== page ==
Vision is a catalyst to inclusive nation building, but where there is no vision there is no hope, and where there is no hope people will be destructive (as we are increasingly seeing in South Africa).
Let’s dream a little
What if all political leaders would lay down their own party agenda’s and call for the various stakeholders in the different spheres of society to come up with an encompassing national vision for the country and a strategic framework for its implementation? This national vision and framework would then be ‘cast in stone’ as being the roadmap for South Africa irrespective of who or which political party is in office.
This would take away the need for us to be bombarded with political party manifesto’s every 5 years that never get implemented.
Read also: Ronnie Apteker on art of leadership – 5 tips to opening your ears & heart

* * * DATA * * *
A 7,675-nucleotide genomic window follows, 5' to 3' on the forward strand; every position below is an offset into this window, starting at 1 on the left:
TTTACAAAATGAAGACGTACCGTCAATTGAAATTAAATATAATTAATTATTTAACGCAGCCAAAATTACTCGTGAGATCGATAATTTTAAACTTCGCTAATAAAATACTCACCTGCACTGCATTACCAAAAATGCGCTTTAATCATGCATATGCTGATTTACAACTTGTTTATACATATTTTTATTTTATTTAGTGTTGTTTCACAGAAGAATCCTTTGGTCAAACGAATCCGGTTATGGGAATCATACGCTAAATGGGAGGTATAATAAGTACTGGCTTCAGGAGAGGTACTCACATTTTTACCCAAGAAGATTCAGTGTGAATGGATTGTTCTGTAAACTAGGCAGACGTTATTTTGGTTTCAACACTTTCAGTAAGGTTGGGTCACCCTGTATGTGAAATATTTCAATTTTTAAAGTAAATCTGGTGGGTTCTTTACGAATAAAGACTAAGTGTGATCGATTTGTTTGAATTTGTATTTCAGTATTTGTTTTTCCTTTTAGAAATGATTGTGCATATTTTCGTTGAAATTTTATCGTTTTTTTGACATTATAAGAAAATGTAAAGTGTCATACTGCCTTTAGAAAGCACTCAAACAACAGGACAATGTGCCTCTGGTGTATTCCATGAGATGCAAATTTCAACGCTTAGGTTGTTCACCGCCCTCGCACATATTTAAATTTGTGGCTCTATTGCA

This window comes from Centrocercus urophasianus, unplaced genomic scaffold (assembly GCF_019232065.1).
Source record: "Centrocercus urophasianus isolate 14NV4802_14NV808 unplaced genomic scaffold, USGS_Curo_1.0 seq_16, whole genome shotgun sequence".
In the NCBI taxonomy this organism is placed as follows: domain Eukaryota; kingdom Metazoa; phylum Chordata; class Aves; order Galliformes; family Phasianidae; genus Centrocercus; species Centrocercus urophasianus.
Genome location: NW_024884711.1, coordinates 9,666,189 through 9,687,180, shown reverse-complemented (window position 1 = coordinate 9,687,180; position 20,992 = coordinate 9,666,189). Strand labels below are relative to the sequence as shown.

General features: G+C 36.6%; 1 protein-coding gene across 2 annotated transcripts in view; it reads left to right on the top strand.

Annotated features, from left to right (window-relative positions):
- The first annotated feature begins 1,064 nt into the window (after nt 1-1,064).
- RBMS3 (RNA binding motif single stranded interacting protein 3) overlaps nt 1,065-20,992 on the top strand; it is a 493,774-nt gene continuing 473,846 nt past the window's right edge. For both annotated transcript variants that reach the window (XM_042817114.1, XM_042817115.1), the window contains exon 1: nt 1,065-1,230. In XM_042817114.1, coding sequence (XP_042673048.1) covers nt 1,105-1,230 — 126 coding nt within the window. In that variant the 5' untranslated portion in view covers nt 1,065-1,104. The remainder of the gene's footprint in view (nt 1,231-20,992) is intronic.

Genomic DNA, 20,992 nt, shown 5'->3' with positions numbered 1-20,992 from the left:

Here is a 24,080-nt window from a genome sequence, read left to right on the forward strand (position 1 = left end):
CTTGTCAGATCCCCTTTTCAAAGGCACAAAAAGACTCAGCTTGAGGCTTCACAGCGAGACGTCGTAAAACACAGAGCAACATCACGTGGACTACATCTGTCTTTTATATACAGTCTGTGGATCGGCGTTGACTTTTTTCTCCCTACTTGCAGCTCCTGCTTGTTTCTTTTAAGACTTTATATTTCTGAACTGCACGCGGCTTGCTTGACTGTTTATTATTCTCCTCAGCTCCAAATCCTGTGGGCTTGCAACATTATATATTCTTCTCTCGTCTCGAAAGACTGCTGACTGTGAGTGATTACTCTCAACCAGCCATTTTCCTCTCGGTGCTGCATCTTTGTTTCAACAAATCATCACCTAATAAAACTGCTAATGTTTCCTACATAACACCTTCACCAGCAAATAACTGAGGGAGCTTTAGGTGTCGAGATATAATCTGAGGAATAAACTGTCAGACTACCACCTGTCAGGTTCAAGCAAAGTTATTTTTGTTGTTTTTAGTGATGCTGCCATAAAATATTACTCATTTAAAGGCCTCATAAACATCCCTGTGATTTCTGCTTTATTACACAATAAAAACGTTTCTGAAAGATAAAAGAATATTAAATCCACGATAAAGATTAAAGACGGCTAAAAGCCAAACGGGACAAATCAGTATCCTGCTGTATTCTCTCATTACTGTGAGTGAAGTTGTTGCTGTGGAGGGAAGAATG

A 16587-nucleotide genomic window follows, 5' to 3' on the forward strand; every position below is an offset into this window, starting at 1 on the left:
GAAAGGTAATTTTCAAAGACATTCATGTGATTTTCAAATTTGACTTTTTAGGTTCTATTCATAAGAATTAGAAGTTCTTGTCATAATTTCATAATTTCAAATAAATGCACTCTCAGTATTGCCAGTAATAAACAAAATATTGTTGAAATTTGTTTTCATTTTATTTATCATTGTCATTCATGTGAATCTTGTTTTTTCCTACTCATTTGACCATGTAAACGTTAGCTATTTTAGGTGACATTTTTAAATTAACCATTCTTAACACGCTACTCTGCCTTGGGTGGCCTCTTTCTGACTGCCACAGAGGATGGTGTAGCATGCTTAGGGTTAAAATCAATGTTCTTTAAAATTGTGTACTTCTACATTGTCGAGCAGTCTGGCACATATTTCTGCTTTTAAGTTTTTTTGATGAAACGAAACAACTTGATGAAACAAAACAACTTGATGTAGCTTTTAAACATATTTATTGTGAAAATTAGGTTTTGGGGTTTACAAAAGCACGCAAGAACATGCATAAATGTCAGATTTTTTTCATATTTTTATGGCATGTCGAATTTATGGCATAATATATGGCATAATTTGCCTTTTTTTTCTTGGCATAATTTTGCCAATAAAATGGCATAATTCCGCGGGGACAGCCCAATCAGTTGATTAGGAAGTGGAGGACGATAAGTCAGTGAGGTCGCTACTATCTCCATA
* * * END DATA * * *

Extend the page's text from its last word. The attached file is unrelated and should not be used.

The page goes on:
The political playing field would then shift to parties vying to win votes based on their ability (or perceived ability) to implement and deliver on the national vision blueprint which has been agreed to by all for the good of all.
This will take away unrealistic populism driven promises that the electorate is fed during election time and which eventually leads to unrest and violence as non-delivery leads to frustration and anger. Responsibility, transparency and accountability in delivering the national vision blueprint would become the main political driver and focal point for all South Africans.
New thinking new results
If we keep thinking the same way and doing things the same way, we will always get the same results – some call this insanity! Maybe it is time to think differently, do things differently so that we can get different results.
Patrick Kuwana is founder and CEO of Crossover Transformation Group. You can contact him at firstname.lastname@example.org. You can also find him on twitter @kuwanapatrick.